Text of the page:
The Documentary feature has evolved over the past 15 years, becoming more and more commercially viable. Thanks to people like Michael Moore (Bowling for Columbine, Fahrenheit 9/11, Sicko) and companies such as National Geographic (March of the Penguins), documentary films have been embraced by the mainstream in the same vein as a big budget Hollywood feature. Here are a few documentarys from recent years that are very accessible and hugely enjoyable.
Anvil! The Story of Anvil (2009, Sacha Gervasi)
Still showing in cinemas, the story of Anvil is quite unfortunate yet it remains a very funny example of the power of positivity.
Anvil are a Metal rock band with dreams of stardom. The only problem being they have been playing for thirty years and are still a virtually unknown entity. The film follows the struggles of the two founding members (now in their 50’s) as they try to make a living while still pursuing their lifelong dream. Parallels to ‘This is Spinal Tap’ can’t be ignored and the film certainly also provides some laughs but also pulls some emotional punches also.
Also, Anvil have announced their first ever Irish gig in the Academy, Dublin in June! I’m there.
Dear Zachary: A Letter to a Son About his Father (2008, Kurt Kuenne)
A truly tragic and unbelievable story, Dear Zachary is one of the most powerful and heartbreaking films ever made.
From IMDB: Kurt Kuenne sets out to find all there is to know about his murdered friend Andrew Bagby after talking with friends who knew parts about Andrew’s life that he never told Kurt. Shortly after stating this endeavor it is revealed that the woman who killed Andrew is also pregnant with his son. Kurt then decides to make the film into a memorial to give to Andrew’s son, Zachary.
This synopsis only scrapes the surface of the twists and turns that occur in this film. Masterfully edited with a powerful ending, Dear Zachary is a film that will make you angry about the judicial system used in most countrys.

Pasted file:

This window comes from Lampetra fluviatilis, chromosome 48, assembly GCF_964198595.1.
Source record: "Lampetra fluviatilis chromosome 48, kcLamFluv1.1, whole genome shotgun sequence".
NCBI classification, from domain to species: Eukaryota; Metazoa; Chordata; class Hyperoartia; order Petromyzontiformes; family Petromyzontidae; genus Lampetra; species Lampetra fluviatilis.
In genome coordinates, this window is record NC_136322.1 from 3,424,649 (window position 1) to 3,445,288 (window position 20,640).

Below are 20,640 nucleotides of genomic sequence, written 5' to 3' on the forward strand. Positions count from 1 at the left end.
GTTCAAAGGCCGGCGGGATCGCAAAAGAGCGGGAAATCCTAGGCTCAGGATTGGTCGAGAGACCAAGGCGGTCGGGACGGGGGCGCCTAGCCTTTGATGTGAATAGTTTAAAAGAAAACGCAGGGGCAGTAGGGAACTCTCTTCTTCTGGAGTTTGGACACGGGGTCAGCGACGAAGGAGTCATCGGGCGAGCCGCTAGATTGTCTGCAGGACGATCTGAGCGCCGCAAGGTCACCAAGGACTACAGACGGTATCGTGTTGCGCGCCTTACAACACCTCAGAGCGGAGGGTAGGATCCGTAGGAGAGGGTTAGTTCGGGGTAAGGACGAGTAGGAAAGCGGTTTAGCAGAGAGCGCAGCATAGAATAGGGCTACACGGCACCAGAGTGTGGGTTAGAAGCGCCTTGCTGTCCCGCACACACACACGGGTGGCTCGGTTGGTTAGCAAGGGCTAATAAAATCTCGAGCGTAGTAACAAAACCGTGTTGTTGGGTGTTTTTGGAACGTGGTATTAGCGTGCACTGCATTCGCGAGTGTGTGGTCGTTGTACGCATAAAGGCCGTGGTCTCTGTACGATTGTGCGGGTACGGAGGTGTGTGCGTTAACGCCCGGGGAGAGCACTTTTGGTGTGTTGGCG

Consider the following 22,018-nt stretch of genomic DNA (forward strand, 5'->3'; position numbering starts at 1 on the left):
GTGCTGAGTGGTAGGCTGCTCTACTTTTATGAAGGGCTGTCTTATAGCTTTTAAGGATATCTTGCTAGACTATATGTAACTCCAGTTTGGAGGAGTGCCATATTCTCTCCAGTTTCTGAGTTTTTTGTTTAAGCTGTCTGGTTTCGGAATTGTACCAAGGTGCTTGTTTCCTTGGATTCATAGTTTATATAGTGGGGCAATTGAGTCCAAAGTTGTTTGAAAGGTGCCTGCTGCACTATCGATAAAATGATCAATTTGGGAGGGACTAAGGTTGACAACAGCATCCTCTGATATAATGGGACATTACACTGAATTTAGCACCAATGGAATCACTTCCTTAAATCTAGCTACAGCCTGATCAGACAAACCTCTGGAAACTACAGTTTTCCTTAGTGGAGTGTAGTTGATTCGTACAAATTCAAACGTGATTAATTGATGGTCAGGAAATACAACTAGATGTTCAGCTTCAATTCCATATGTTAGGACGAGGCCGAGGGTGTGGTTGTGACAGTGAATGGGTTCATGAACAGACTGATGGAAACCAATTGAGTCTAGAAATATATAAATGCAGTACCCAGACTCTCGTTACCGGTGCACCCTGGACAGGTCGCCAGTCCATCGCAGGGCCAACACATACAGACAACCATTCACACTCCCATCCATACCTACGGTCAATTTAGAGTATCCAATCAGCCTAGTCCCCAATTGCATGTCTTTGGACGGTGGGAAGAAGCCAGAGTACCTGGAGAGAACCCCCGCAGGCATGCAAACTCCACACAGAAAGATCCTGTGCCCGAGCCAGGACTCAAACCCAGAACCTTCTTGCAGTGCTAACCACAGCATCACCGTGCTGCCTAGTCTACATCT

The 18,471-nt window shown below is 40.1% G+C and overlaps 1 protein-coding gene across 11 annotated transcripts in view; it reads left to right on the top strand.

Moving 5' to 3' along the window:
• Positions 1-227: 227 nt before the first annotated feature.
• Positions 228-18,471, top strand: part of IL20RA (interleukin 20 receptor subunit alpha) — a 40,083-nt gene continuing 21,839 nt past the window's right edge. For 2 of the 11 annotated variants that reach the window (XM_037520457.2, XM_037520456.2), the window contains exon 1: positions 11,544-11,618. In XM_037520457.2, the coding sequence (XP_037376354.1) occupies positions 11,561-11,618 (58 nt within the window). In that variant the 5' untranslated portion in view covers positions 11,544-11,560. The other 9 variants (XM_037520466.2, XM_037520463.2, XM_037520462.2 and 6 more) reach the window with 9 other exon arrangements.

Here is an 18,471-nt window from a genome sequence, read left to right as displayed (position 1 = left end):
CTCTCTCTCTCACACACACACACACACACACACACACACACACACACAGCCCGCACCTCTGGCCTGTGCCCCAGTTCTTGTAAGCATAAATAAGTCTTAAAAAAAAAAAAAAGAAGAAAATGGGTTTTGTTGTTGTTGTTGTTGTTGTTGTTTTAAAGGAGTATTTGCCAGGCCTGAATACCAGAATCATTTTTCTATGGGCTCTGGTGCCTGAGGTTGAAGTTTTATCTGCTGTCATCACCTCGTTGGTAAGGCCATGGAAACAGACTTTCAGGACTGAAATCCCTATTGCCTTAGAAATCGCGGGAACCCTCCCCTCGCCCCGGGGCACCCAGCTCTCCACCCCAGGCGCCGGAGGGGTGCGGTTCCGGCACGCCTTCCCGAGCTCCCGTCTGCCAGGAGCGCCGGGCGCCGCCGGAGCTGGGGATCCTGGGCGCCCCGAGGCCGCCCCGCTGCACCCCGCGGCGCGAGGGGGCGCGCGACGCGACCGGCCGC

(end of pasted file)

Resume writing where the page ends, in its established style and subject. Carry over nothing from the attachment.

Deliver Us From Evil (2007, Amy Berg)
Nominated for best documentary feature at last years Academy Awards, Deliver us From Evil is an eye opening look at the years of sexual abuse in the Catholic Church – with damning testimony from taped interviews from several bishops. The film focuses in particular on an Irish priest who worked in California who is now free roaming the streets in Ireland. Credit to Amy Berg for making a documentary that is gripping without being anti-Catholic.
The Bridge (2006, Eric Steel)
Another eye-opening film that focuses on the number one suicide destination on Earth – The Golden Gate Bridge in San Francisco. ‘The Bridge’ tells the story of the people who ended their lives seconds after leaving the famous landmark, including real footage of the unfortunate people ending their lives leaping off the bridge. (The crew set up cameras for a whole year at the bridge, apparently capturing dozens of deaths and preventing several others)
Man On Wire (2008, James Marsh)
The inspiring story of wire-walker Phillipe Petit as he plans an unbelievable spectacle – wire walking between the now fallen twin towers in New York City, circa 1974. Petit is a funny and very watchable character. Director James Marsh finds beauty in the most unexpected of places. Kudos to Michael Nyman for the awesome and very fitting score. Winner of the Best Documentary Feature at this years Academy Awards.